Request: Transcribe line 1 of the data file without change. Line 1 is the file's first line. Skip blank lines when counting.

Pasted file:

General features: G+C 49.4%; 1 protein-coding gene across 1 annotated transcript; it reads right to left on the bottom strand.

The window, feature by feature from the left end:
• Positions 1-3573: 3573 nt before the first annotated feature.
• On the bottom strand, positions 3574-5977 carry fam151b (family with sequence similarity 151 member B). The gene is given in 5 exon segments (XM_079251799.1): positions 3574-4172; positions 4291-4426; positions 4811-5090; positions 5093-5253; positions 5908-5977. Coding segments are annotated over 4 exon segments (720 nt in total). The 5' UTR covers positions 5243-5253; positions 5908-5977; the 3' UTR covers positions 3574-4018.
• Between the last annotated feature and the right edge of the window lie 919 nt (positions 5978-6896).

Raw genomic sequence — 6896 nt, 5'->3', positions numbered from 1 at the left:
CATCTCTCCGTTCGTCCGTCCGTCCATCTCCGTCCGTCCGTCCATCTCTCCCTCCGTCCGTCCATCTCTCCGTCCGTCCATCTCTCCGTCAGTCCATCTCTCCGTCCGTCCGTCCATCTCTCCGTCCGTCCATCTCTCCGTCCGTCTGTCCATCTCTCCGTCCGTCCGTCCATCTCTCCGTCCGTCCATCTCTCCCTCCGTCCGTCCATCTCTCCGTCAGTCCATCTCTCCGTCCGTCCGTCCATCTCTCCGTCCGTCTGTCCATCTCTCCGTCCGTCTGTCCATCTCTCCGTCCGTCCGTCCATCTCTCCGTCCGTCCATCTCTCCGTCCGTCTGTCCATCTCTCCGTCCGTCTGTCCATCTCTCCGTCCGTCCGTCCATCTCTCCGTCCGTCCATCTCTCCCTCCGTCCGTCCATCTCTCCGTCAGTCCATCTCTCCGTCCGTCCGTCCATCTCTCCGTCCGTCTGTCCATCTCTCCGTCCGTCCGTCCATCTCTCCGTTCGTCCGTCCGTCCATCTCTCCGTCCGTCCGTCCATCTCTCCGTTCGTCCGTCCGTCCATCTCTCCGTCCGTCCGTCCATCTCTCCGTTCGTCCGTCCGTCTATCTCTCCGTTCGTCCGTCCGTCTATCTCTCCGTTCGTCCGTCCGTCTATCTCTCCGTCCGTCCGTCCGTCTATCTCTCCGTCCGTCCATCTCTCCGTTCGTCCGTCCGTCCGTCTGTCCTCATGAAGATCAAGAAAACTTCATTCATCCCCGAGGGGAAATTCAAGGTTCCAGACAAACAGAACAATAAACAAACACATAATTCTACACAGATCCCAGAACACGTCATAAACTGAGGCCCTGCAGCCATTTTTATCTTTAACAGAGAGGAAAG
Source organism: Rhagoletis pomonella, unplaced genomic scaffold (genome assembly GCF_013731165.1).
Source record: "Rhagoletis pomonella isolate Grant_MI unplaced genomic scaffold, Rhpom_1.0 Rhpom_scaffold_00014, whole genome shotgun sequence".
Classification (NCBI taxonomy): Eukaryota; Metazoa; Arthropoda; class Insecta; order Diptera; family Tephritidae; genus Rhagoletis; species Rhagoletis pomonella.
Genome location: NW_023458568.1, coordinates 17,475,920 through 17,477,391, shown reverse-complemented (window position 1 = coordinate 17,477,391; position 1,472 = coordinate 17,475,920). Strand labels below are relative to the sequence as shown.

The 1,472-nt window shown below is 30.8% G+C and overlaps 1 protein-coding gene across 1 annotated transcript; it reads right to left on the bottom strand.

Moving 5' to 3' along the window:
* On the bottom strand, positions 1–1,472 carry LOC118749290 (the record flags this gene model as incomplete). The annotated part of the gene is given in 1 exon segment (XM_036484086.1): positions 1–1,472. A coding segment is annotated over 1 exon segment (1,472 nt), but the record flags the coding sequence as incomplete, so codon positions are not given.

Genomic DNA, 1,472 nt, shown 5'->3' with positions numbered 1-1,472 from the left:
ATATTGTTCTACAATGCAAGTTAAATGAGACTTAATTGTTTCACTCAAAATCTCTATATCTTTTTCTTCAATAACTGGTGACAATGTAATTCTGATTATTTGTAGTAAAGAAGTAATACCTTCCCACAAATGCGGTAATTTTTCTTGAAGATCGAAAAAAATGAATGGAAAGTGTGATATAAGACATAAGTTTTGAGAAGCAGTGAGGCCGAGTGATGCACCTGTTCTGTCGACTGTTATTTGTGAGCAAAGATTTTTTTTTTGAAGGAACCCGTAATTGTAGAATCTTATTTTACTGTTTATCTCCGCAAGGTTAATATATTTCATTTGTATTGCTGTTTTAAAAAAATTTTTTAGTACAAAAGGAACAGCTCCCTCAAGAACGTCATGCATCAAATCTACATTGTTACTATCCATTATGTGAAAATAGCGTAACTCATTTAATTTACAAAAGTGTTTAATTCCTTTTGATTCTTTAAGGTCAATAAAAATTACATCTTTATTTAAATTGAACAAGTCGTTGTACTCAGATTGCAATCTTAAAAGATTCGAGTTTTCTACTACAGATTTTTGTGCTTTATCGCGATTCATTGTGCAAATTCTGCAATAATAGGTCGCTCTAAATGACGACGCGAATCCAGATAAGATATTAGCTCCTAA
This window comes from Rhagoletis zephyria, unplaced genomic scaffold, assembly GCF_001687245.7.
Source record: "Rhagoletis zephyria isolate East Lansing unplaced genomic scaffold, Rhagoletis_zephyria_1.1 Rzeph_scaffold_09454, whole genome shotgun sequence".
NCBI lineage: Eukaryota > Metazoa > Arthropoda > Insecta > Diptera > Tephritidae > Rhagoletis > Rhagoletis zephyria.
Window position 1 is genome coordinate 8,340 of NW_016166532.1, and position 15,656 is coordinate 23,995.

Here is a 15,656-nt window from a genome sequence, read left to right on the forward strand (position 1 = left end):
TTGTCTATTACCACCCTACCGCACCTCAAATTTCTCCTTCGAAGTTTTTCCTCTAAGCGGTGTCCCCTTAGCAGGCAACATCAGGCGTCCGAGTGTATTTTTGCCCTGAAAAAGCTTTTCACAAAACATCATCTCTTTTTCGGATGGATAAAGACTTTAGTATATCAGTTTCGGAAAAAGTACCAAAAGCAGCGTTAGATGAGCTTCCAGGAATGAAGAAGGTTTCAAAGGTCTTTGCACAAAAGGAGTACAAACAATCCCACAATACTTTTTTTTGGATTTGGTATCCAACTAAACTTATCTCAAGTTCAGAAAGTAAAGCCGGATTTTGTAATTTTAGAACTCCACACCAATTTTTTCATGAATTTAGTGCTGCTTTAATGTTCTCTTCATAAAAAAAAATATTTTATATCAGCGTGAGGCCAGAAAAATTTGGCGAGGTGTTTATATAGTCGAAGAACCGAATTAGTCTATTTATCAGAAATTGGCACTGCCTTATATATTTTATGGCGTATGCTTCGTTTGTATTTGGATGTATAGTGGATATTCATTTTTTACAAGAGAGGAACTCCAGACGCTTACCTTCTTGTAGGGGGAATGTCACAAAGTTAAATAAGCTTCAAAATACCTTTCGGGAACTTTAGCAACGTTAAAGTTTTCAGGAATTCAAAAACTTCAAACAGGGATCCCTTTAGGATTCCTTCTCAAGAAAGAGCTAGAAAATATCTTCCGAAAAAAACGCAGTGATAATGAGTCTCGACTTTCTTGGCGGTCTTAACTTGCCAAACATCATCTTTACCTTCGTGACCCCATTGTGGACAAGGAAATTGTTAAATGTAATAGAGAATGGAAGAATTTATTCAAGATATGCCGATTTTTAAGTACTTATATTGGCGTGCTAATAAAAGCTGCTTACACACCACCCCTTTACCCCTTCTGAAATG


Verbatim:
General features: G+C 49.4%; 1 protein-coding gene across 1 annotated transcript; it reads right to left on the bottom strand.